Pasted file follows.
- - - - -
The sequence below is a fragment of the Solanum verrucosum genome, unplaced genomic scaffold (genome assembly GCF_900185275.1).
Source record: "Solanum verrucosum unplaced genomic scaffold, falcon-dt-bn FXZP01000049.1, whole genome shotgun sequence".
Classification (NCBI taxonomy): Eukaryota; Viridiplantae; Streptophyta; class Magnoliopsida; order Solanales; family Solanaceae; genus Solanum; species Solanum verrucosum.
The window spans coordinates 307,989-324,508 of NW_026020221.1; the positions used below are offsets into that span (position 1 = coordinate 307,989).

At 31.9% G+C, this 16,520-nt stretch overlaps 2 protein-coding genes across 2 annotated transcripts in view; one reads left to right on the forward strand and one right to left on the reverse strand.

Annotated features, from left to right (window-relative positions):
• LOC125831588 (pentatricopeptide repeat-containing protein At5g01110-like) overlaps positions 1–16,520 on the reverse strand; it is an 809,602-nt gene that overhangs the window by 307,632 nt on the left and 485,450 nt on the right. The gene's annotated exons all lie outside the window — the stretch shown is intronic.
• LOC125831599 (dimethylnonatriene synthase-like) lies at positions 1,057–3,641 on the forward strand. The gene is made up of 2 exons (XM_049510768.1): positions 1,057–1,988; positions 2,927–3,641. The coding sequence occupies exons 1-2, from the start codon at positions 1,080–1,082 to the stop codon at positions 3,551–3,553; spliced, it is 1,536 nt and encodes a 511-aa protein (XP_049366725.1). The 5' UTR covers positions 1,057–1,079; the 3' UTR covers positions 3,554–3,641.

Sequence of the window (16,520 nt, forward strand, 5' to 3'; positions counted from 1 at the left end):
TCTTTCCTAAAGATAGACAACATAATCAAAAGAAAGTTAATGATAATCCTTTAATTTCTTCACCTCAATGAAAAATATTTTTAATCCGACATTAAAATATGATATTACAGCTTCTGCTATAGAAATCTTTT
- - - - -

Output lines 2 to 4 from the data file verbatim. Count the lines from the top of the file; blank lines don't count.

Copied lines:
Source record: "Solanum verrucosum unplaced genomic scaffold, falcon-dt-bn FXZP01000049.1, whole genome shotgun sequence".
Classification (NCBI taxonomy): Eukaryota; Viridiplantae; Streptophyta; class Magnoliopsida; order Solanales; family Solanaceae; genus Solanum; species Solanum verrucosum.
The window spans coordinates 307,989-324,508 of NW_026020221.1; the positions used below are offsets into that span (position 1 = coordinate 307,989).